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Scooby-Doo Is One of the Most Popular Cartoon Characters of All Time — Little-Known Facts

Christell Fatima M. Tudtud
Sep 06, 2020
03:00 A.M.
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Mystery-solving dog Scooby-Doo is one of the most iconic cartoon characters of all time, along with Shaggy, Vilma, Daphne, and Fred onboard their infamous Mystery Machine.


The first series, "Scooby-Doo, Where Are You!," was aired in 1969 in CBS for two seasons. In 1972, the classic show became an animated series titled, "The New Scooby-Doo Movies."

The popular show, which was adapted into two live-action movies and 21 video games, has interesting facts that many fans would find surprising. There were also conspiracies surrounding the show.

The adorable and well-loved character Scooby-doo. | Photo: Getty Images


Scooby-Doo was based on the 1950s American comedy duo Abbott and Costello. TV executive Fred Silverman pitched the cartoon show to former CBS president Frank Stanton.

Silverman thought children going into haunted houses would be a big hit, but Stanton found it scary. He revised the concept and later earned Stanton's approval. Silverman said:

"I was convinced this was going to be the biggest hit that we'd ever had, even though nobody knew what the hell it was."

The iconic mystery-solving gang of Scooby-doo in a 2016 broadway show called "Scooby-Doo Live!" at the London Palladium in London. | Photo: Getty Images


The show, which has been captivating viewers for more than 50 years, was initially titled "Mystery's Five." Its characters, too, were supposed to be a rock band traveling across America.

Before the popular name Scooby-Doo was coined, its creator's first character idea was a sheepdog breed named "Too Much." Japanese-American artist Iwao Takamoto then sketched Scooby-Doo as a Great Dane.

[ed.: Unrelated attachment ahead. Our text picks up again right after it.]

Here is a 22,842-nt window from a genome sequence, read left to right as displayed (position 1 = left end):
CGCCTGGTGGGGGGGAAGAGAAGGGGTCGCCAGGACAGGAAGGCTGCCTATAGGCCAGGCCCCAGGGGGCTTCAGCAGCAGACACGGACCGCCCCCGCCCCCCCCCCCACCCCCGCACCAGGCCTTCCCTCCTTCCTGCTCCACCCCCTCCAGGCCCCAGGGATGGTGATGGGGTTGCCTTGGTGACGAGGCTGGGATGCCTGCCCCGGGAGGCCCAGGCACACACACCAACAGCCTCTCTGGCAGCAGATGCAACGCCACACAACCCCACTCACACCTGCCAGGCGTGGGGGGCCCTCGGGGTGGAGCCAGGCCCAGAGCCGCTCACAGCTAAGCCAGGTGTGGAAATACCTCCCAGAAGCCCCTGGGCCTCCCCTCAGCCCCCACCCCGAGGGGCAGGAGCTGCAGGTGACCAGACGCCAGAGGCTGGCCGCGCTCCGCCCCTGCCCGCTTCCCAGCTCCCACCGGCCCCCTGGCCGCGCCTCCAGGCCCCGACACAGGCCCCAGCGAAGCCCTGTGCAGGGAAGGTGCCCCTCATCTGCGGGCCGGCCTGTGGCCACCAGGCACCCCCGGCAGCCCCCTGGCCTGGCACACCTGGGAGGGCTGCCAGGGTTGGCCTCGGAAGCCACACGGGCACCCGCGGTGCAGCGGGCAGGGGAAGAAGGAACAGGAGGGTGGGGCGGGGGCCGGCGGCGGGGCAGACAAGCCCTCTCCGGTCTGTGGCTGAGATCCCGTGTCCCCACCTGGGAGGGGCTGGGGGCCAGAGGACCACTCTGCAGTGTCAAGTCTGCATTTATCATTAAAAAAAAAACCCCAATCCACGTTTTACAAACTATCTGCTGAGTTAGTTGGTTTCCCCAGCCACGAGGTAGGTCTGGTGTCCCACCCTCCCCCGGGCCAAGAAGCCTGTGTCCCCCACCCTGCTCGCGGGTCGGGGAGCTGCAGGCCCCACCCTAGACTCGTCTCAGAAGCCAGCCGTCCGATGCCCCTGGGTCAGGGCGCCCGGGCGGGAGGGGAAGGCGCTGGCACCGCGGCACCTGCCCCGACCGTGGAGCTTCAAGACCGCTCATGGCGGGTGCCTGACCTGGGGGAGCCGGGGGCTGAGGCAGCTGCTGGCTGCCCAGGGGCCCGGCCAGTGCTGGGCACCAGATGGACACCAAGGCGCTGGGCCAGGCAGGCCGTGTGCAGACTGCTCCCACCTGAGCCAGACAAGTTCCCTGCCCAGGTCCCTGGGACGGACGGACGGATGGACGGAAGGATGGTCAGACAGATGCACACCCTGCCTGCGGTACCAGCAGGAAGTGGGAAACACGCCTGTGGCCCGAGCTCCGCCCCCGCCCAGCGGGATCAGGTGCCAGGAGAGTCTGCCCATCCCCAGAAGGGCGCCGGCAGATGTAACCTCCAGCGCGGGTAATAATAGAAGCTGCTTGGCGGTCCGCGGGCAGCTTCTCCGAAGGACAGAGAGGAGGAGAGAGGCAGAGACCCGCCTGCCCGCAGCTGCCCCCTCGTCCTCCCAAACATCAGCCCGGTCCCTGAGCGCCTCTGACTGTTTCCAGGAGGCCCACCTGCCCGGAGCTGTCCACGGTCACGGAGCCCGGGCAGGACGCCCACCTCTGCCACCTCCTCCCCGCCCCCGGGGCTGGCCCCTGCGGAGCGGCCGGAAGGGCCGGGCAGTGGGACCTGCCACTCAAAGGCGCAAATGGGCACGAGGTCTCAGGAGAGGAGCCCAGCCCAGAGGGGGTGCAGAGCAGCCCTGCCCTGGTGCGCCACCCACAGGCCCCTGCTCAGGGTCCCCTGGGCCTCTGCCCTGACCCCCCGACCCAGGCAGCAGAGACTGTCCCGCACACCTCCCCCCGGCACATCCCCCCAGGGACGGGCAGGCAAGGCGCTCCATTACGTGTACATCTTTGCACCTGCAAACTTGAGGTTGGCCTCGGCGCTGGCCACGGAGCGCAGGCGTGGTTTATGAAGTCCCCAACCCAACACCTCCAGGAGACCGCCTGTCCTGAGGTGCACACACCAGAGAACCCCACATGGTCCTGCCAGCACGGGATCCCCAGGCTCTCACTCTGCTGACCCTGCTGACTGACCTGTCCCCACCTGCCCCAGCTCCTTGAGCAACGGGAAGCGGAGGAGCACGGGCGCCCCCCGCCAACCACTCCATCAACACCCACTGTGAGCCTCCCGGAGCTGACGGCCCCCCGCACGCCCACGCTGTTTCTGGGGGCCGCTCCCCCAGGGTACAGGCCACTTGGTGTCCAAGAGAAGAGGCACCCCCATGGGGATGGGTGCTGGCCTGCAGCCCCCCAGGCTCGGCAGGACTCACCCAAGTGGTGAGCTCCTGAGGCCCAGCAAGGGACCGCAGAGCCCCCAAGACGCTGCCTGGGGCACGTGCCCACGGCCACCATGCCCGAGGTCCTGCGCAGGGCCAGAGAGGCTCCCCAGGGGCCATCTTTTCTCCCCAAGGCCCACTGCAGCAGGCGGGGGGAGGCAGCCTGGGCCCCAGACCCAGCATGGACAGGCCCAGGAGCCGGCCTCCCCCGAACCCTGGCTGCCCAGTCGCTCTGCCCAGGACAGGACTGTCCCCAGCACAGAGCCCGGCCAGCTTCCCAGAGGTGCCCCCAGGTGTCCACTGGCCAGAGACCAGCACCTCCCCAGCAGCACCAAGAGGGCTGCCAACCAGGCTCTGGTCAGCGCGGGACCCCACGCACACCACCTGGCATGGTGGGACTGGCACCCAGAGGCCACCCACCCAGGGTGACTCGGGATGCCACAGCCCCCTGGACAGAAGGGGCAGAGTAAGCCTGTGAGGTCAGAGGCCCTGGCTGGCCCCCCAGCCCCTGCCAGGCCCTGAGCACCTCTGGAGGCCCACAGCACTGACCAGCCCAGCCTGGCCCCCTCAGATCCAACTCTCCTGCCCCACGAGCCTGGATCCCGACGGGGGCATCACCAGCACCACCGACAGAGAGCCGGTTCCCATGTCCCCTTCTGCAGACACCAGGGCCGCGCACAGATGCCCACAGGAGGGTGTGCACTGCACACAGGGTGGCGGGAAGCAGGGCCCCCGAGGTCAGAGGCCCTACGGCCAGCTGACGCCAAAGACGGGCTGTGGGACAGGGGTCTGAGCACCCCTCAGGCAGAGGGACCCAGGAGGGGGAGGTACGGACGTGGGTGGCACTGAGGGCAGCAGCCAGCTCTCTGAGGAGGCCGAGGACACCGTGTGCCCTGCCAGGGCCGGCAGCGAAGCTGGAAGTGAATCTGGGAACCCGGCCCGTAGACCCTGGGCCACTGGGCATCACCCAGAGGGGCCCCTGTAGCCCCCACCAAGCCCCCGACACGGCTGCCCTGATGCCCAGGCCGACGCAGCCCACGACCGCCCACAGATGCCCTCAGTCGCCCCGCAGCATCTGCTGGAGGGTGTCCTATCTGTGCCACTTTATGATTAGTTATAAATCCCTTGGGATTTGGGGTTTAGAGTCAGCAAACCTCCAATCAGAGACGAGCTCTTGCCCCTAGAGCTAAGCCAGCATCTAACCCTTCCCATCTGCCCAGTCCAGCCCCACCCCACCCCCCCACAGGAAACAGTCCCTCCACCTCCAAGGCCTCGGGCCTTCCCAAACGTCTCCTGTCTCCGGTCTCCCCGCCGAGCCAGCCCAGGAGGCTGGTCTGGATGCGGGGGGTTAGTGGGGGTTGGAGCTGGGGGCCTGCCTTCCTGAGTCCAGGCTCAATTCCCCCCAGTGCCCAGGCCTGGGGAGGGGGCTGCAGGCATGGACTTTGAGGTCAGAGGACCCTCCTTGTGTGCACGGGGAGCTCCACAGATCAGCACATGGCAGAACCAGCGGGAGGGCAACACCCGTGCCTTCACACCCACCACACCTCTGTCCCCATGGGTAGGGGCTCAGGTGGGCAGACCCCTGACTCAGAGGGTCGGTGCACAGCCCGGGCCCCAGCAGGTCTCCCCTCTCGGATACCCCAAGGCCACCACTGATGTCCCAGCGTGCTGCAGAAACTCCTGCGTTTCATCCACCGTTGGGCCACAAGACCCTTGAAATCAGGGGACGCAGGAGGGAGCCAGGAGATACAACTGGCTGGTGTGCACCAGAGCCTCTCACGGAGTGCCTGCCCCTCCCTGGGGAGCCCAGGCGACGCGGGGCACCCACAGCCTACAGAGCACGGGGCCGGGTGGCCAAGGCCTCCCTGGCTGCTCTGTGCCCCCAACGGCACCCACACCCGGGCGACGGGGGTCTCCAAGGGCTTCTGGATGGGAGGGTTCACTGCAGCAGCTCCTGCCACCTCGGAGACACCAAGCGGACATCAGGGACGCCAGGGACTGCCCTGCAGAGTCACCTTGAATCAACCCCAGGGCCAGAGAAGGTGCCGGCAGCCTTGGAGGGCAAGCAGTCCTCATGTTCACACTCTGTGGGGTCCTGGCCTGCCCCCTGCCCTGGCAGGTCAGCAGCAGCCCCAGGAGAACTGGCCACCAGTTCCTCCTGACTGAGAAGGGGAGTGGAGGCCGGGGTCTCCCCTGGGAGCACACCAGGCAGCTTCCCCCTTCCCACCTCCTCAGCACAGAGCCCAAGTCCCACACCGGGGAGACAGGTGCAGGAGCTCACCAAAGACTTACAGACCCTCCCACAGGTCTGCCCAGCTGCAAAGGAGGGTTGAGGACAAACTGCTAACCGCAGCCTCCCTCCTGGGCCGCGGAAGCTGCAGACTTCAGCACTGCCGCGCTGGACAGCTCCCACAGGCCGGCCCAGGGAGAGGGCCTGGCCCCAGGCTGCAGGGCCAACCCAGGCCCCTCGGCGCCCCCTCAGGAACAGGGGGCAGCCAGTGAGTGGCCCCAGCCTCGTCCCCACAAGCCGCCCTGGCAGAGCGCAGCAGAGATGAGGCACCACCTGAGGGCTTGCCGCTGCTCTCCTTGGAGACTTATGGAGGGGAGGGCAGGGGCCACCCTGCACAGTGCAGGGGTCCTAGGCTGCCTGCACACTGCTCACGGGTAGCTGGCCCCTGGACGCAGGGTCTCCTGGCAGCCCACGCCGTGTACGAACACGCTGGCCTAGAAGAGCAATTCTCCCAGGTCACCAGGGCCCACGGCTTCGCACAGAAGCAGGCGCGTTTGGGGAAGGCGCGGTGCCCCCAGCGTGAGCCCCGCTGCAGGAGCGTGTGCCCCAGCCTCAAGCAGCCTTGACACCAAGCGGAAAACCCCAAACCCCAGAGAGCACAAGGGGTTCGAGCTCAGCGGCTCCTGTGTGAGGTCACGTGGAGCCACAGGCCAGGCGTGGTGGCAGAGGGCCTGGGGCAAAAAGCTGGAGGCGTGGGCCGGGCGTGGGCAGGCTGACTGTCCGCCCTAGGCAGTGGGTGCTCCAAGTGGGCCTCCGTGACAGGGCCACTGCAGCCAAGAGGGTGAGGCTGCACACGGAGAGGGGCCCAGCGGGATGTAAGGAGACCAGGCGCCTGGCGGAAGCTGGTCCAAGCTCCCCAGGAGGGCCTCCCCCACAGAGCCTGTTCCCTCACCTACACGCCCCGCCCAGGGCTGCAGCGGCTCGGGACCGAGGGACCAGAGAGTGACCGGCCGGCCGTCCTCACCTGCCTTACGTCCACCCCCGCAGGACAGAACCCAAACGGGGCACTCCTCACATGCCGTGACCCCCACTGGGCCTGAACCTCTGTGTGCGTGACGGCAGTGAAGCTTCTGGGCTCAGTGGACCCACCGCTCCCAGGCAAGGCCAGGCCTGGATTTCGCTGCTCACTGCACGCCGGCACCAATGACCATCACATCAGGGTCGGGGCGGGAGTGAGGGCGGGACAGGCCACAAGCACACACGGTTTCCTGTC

Scooby-doo, which has a total of 350 episodes, is no doubt one of the most well-loved shows ever made.

A replica of Scooby-Doo's "Mystery Machine" van owned by Fred. | Photo: Getty Images


Takamoto said his sketch was based on a lady's Great Dane dog in Hanna-Barbera Company. Other than Scooby-Doo's character design, many fans theorized that his closed human companion, Shaggy, was a stereotypical hippy.

Some fans also assumed that Scooby Snacks were not real dog biscuits and that it was the forbidden hallucinogenic brownies - the reason why Shaggy would see floating ham sandwiches.

However, Takamoto dismissed the allegations, saying that there were no subtle messages of drug influences in the show. If there is, Takamoto said writer Joe Ruby would not have allowed it.

Broadway actors channeling the famous characters of Velma, Fred and Daphne for the 2016 "Scooby-Doo Live!" in London. | Photo: Getty Images


Aside from Scooby and Shaggy, other characters also had little-known facts about them. Fans could not forget about Velma, who lost her glasses. It has become an iconic meme on the internet.

As for Fred, Daphne's love interest was voiced by 73-year-old Frank Weller - the original cast member who is still involved in the franchise. He is also the voice behind Scooby-Doo.

Scooby-doo, which has a total of 350 episodes, is no doubt one of the most well-loved shows ever made. Guinness Book of World Records hailed it as the longest-running show, beating the 335-episode of "The Simpsons" and "Tom & Jerry" with 208 episodes.


Famous dog whisperer Cesar Millan talks beside cartoon character Scooby-doo, during his 40th birthday celebration in 2009 at an animal shelter in California. | Photo: Getty Images

On a sadder note, Joe Ruby, one of the most talented animators in Hollywood, recently passed away at 87, after suffering from health issues for several years. The late artist was famous for co-creating the animated character of Scooby-Doo.

Sam Register, the Blue Ribbon Content and Warner Bros. Animation President, said Scooby's character, a legacy Ruby left, would continue to entertain in the many generations to come.